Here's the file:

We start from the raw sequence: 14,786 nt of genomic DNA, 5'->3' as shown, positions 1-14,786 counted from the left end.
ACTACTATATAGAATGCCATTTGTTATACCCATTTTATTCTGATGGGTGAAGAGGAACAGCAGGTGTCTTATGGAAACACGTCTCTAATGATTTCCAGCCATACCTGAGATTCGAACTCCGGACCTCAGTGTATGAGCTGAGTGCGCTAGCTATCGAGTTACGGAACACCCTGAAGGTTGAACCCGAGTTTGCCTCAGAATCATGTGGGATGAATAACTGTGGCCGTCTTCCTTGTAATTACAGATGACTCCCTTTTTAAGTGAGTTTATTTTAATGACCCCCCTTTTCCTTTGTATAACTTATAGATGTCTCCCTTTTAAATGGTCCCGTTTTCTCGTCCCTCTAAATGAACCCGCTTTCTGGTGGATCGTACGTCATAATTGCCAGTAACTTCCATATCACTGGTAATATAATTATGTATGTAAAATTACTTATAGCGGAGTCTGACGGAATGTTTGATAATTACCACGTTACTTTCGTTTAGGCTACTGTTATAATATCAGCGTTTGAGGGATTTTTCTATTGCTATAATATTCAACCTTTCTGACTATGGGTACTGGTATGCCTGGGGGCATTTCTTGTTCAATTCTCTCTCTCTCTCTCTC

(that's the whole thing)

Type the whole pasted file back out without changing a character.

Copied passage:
We start from the raw sequence: 14,786 nt of genomic DNA, 5'->3' as shown, positions 1-14,786 counted from the left end.
ACTACTATATAGAATGCCATTTGTTATACCCATTTTATTCTGATGGGTGAAGAGGAACAGCAGGTGTCTTATGGAAACACGTCTCTAATGATTTCCAGCCATACCTGAGATTCGAACTCCGGACCTCAGTGTATGAGCTGAGTGCGCTAGCTATCGAGTTACGGAACACCCTGAAGGTTGAACCCGAGTTTGCCTCAGAATCATGTGGGATGAATAACTGTGGCCGTCTTCCTTGTAATTACAGATGACTCCCTTTTTAAGTGAGTTTATTTTAATGACCCCCCTTTTCCTTTGTATAACTTATAGATGTCTCCCTTTTAAATGGTCCCGTTTTCTCGTCCCTCTAAATGAACCCGCTTTCTGGTGGATCGTACGTCATAATTGCCAGTAACTTCCATATCACTGGTAATATAATTATGTATGTAAAATTACTTATAGCGGAGTCTGACGGAATGTTTGATAATTACCACGTTACTTTCGTTTAGGCTACTGTTATAATATCAGCGTTTGAGGGATTTTTCTATTGCTATAATATTCAACCTTTCTGACTATGGGTACTGGTATGCCTGGGGGCATTTCTTGTTCAATTCTCTCTCTCTCTCTCTC